Similarly, workers’ compensation jurisdiction could be based on the location of the 17 district offices. Though there would not necessarily be the same quantity of district offices assigned to each DCA, the resulting caseloads may well be comparable. If not, the appellate jurisdiction of the individual DCAs could certainly be adjusted; for example, appeals from the Ft. Myers district could be directed to the Third DCA instead of the Second DCA. allowing all DCAs to hear workers’ compensation cases, the workers’ compensation jurisprudence will undoubtedly be enhanced through the diversity of viewpoints in the central and southern regions of the state, where the vast majority of Florida’s population resides. Also, permitting a DCA to review the cases arising within its boundaries would improve both the workers’ and employers’ access to the appellate process, lessening the costs that may be required to appear before the First DCA in Tallahassee when the parties are located in a distant district.43 In an era of increasing specialization among legal practitioners, the DCA judges remain generalists, hearing cases in every field, with the exception of workers’ compensation. Perhaps it is time to change this system, to allow the talents of all of our DCA judges to contribute to the body of workers’ compensation law.

1 Fla. R. App. P. 9.180(a).
2 Fla. Laws, Ch. 17481, §1 (1935) created the “Workmen’s Compensation Law.” The title was changed to “Workers’ Compensation Law” by Fla. Laws, Ch. 79-40, §1. The law is currently codified at Fla. Stat., Ch. 440 (2005).
3 Creston Nelson-Morrill, Workers’ Compensation in Florida 1935-1995: The History, People & Politics 175-76(1995).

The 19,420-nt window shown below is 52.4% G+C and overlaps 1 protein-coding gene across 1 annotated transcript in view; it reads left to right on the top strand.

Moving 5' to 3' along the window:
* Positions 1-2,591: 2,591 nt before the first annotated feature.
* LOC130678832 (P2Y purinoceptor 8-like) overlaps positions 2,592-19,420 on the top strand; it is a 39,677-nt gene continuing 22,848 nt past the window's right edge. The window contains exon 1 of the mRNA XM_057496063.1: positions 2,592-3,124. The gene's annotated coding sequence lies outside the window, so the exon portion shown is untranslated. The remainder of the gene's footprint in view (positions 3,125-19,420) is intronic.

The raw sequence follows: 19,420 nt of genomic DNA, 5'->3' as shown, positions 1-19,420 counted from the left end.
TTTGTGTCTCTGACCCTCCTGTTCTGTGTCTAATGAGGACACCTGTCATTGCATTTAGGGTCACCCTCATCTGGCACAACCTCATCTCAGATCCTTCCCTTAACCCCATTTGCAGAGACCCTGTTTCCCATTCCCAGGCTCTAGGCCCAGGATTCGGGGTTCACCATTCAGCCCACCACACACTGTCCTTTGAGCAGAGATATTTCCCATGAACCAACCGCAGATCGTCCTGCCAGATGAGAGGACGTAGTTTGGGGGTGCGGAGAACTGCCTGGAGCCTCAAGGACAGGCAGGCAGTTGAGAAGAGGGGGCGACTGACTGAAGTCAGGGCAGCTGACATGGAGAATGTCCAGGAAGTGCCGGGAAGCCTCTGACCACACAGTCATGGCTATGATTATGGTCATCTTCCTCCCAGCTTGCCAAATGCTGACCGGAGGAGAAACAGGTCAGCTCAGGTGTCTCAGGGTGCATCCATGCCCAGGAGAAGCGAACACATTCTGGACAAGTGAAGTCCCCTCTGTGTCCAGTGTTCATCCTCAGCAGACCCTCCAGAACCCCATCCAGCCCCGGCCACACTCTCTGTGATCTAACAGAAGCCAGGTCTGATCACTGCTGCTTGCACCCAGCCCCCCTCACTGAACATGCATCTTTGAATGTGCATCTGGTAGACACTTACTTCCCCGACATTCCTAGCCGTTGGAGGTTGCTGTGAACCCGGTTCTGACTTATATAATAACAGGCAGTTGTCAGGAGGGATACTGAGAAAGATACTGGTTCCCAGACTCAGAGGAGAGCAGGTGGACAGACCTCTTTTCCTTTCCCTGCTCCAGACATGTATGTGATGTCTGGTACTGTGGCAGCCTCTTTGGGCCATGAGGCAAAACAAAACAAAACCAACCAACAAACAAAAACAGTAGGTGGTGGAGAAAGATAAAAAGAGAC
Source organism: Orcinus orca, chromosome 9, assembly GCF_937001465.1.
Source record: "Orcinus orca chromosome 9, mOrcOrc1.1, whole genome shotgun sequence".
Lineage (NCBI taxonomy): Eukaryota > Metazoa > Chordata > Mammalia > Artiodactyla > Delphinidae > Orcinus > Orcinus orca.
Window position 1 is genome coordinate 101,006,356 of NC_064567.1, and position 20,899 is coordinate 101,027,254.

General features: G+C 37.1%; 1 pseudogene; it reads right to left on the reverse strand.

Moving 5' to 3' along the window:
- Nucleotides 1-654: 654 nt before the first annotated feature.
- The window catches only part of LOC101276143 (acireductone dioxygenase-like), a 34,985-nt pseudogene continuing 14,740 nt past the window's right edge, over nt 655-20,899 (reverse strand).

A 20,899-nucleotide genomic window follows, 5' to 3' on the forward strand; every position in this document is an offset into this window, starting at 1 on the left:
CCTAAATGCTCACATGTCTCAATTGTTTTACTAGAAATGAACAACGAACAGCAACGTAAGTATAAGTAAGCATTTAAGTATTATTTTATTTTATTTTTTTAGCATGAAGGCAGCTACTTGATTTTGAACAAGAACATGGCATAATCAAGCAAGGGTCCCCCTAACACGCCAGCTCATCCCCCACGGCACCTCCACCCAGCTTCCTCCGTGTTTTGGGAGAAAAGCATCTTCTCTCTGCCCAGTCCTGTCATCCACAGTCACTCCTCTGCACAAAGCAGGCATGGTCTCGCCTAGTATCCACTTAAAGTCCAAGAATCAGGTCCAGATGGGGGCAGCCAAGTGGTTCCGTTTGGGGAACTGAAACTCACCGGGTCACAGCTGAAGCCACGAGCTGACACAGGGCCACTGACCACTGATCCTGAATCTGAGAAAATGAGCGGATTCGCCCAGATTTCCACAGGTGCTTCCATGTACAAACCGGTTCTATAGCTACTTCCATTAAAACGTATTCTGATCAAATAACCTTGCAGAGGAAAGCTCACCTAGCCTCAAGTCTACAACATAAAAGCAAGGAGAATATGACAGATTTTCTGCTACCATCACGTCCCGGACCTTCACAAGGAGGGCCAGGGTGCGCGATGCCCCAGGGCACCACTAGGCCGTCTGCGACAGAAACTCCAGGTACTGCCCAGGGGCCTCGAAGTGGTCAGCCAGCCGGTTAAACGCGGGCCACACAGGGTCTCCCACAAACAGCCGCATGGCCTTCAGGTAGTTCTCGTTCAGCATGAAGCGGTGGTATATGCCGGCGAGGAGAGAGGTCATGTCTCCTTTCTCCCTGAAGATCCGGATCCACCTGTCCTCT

4 Id. at 176, 178-79.
5 Id. at 177.
6 Id. at 178-79.
7 In re Florida Workmen’s Compensation Rules of Procedure, 285 So. 2d 601 (Fla. 1973). The Florida Supreme Court has since repealed the Workers’ Compensation Rules of Procedure, holding that JCCs constitute an executive branch agency and, thus, the supreme court does not have jurisdiction to promulgate rules for the JCCs. Amendments to the Florida Rules of Workers’ Compensation Procedure, 891 So. 2d 474 (Fla. 2004).
8 See Nelson-Morrill at 183-84.
9 Fla. Laws, Ch. 79-312, §1, p. 1646 (1979); Fla. Stat. §440.271 (2005).
10 Fla. Stat. §440.271 (2005).
11 Amendments to Florida Rules of Appellate Procedure, 685 So. 2d 773, 776-77 (Fla. 1996).
12 Fla. R. App. P. 9.180(b)(1).
13 Id.
14 Fla. R. App. P. 9.180(b)(3). But note that in Thompson v. Park Place of Venice, Inc., 888 So. 2d 47 (Fla. 1st D.C.A. 2003), the appellate court did not dismiss an appeal where the notice of appeal was timely filed with the wrong JCC and not transferred to the correct JCC until after the time to file an appeal had run.
15 Fla. R. App. P. 9.180(b)(3) and 9.180(g)(2)(A).